Ann Arbor's city parks sit on the ancestral and traditional homelands of several indigenous Native peoples. Read a
land acknowledgement from the city and learn more about the early history of the land
The land that comprises the neighborhood surrounding Hunt Park was known as "Hiscock's addition," named after Daniel Hiscock who owned the land and had it platted as an addition to the city in 1859. Maria Hiscock, Daniel's wife, was a daughter of Eber and Polly White, who are commemorated today in the names of Eberwhite Nature Area and Eberwhite Elementary School. Daniel Street, which forms the park's eastern border, is named after Mr. Hiscock. Other streets near Hunt Park pay tribute the Hiscock family also. Daniel and Maria Hiscock had two sons named Charles and Edward, and streets near the park bear their names. An 1864 Plan of the City of Ann Arbor maps out the land that was known as Hiscock Addition in the Northwest part of town. For a deeper dive into the history read Hunt Park History by Martha Hill written in 2021.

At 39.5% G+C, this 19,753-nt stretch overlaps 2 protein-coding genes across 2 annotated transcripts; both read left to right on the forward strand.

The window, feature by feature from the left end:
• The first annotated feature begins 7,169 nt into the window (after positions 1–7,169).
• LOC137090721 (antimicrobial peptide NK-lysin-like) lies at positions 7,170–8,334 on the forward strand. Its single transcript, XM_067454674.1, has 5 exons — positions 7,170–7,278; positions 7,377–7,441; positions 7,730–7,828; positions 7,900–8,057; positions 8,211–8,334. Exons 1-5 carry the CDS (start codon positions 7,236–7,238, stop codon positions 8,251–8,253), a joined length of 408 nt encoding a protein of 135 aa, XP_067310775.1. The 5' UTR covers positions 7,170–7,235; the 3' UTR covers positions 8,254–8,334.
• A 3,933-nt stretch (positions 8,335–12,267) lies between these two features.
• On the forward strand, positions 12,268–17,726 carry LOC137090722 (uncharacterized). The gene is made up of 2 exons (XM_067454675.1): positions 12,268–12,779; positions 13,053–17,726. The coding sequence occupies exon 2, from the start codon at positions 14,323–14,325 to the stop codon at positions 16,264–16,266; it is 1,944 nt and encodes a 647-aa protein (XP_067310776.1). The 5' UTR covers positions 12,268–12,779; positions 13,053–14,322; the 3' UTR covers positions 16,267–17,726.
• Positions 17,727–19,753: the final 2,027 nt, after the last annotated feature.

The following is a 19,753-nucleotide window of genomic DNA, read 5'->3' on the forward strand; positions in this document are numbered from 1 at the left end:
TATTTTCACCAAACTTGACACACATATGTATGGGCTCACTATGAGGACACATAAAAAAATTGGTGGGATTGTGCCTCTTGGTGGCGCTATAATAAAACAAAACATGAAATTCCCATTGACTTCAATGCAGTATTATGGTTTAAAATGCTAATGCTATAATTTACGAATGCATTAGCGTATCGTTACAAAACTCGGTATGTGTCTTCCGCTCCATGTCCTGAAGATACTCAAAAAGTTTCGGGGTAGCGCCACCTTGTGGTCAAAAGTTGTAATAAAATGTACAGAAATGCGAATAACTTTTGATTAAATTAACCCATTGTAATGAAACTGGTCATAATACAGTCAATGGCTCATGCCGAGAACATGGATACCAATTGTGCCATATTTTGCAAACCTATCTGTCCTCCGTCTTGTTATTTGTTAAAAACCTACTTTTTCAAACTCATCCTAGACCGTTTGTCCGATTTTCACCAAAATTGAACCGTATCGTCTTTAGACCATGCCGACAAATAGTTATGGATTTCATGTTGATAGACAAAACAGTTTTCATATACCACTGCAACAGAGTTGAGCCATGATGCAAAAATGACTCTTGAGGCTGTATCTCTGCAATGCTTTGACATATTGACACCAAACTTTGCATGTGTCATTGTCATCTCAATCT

The land comprising Hunt Park was given to the city in 1943 by Ormond E. Hunt, who was the vice president of General Motors at the time, and his second wife Maud Quinlan Hunt. While the story behind the gifting of the land, like so many things, remains a bit of a mystery, the deed to the city specified that the land was for "school and park purposes and for such purposes exclusively". The Hunts chose the official dedication to read "Donated by Ormond & Hazel Hunt". Hazel was Ormond's first wife and mother of his four children; she had passed away in 1927. The
gifting of the land was in response to Eli Gallup (who
Gallup Park is named after) writing to Hunt asking if the idle land could be used for "victory gardens." Victory gardens were established during the World Wars to help support the war effort and the troops abroad and were the original 'community gardens' as Project Grow references
The first improvements to the park were finished in 1953. In 1963 the
park shelter was constructed, after the park had been growing and improving. In 1973, the Parks department documented Hunt Park history notes and outlined the amenities of that time. In 1981 a dedication was held in the park after numerous improvements were made to the park, including a new play area, new trees planted with funds from the
Elizabeth R. Dean Fund, new benches and picnic tables, a memorial grove, new entrance walk and more.
View more historical articles and pictures of Hunt Park from the AADL here.